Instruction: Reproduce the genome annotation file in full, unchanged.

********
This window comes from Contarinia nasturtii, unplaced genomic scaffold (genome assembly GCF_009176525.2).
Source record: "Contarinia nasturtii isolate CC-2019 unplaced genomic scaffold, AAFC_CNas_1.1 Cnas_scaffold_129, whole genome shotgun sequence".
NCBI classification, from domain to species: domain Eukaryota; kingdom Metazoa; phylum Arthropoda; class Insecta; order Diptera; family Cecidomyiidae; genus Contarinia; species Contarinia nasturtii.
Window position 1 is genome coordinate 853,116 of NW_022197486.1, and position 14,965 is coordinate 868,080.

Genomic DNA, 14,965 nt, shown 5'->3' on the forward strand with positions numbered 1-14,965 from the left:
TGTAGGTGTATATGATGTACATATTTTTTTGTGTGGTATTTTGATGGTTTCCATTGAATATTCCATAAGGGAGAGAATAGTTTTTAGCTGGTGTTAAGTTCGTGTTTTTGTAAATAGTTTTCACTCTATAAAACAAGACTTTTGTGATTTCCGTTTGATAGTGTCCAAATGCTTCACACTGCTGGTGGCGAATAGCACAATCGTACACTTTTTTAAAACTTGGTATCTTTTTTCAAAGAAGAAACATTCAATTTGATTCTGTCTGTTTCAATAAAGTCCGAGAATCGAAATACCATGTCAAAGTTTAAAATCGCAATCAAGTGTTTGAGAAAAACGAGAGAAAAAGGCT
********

This window comes from Contarinia nasturtii, unplaced genomic scaffold (genome assembly GCF_009176525.2).
Source record: "Contarinia nasturtii isolate CC-2019 unplaced genomic scaffold, AAFC_CNas_1.1 Cnas_scaffold_129, whole genome shotgun sequence".
NCBI classification, from domain to species: domain Eukaryota; kingdom Metazoa; phylum Arthropoda; class Insecta; order Diptera; family Cecidomyiidae; genus Contarinia; species Contarinia nasturtii.
Window position 1 is genome coordinate 853,116 of NW_022197486.1, and position 14,965 is coordinate 868,080.

Genomic DNA, 14,965 nt, shown 5'->3' on the forward strand with positions numbered 1-14,965 from the left:
TGTAGGTGTATATGATGTACATATTTTTTTGTGTGGTATTTTGATGGTTTCCATTGAATATTCCATAAGGGAGAGAATAGTTTTTAGCTGGTGTTAAGTTCGTGTTTTTGTAAATAGTTTTCACTCTATAAAACAAGACTTTTGTGATTTCCGTTTGATAGTGTCCAAATGCTTCACACTGCTGGTGGCGAATAGCACAATCGTACACTTTTTTAAAACTTGGTATCTTTTTTCAAAGAAGAAACATTCAATTTGATTCTGTCTGTTTCAATAAAGTCCGAGAATCGAAATACCATGTCAAAGTTTAAAATCGCAATCAAGTGTTTGAGAAAAACGAGAGAAAAAGGCT